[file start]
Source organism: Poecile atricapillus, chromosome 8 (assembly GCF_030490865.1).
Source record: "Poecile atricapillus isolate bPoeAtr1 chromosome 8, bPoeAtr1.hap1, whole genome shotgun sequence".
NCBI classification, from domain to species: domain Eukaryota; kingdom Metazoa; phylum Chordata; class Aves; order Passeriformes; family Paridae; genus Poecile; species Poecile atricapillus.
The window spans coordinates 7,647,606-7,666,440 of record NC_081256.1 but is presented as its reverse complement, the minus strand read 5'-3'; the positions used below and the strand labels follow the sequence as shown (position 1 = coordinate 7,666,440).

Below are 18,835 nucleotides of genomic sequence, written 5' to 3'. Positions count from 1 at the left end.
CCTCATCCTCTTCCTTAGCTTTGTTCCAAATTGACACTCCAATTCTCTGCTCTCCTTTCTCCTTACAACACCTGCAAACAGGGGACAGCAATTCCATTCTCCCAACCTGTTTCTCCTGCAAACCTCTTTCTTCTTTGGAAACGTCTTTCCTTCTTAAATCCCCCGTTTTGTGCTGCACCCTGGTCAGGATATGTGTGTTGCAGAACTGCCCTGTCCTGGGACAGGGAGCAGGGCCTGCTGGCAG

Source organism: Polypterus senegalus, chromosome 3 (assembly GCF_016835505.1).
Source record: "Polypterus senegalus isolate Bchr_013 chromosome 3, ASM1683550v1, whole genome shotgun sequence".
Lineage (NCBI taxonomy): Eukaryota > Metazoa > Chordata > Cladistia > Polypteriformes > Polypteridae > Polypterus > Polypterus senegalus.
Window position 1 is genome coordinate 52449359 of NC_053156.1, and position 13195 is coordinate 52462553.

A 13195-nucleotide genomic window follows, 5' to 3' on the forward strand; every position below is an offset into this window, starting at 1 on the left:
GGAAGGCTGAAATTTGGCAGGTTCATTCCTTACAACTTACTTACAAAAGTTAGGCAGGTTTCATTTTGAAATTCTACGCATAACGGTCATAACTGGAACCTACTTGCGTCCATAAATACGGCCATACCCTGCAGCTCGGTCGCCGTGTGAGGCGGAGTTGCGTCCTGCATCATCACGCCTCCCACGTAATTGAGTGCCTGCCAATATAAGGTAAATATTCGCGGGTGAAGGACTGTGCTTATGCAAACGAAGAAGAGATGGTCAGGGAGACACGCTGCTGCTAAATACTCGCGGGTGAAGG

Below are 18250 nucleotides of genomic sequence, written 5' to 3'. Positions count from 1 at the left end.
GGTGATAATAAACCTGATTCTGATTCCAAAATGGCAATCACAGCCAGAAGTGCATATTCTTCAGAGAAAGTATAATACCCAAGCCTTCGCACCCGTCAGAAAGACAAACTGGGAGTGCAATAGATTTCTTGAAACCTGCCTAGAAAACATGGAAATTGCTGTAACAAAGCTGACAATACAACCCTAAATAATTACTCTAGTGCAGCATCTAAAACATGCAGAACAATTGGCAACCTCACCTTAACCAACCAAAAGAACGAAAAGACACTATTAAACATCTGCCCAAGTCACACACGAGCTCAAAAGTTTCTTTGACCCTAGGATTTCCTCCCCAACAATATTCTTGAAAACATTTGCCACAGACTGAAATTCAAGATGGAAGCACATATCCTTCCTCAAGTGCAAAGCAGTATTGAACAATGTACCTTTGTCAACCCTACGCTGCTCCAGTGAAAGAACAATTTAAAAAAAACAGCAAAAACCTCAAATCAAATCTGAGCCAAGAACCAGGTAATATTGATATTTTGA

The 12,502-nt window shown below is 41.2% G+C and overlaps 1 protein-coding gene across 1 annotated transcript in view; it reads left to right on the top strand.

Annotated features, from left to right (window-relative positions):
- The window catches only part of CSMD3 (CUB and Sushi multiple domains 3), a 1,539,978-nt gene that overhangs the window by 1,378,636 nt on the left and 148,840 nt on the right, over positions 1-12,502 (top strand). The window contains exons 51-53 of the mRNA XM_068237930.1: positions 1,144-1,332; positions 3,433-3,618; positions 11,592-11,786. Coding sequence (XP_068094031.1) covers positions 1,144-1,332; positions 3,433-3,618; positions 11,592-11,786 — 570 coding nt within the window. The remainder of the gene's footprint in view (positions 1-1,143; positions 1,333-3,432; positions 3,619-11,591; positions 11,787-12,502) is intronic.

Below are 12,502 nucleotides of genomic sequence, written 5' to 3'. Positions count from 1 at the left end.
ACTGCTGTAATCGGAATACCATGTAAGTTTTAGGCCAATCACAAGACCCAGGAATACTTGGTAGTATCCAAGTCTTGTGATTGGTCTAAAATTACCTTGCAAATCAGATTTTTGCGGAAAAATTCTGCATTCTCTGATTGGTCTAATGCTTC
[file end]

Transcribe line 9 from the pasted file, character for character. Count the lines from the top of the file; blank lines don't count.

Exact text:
Lineage (NCBI taxonomy): Eukaryota > Metazoa > Chordata > Cladistia > Polypteriformes > Polypteridae > Polypterus > Polypterus senegalus.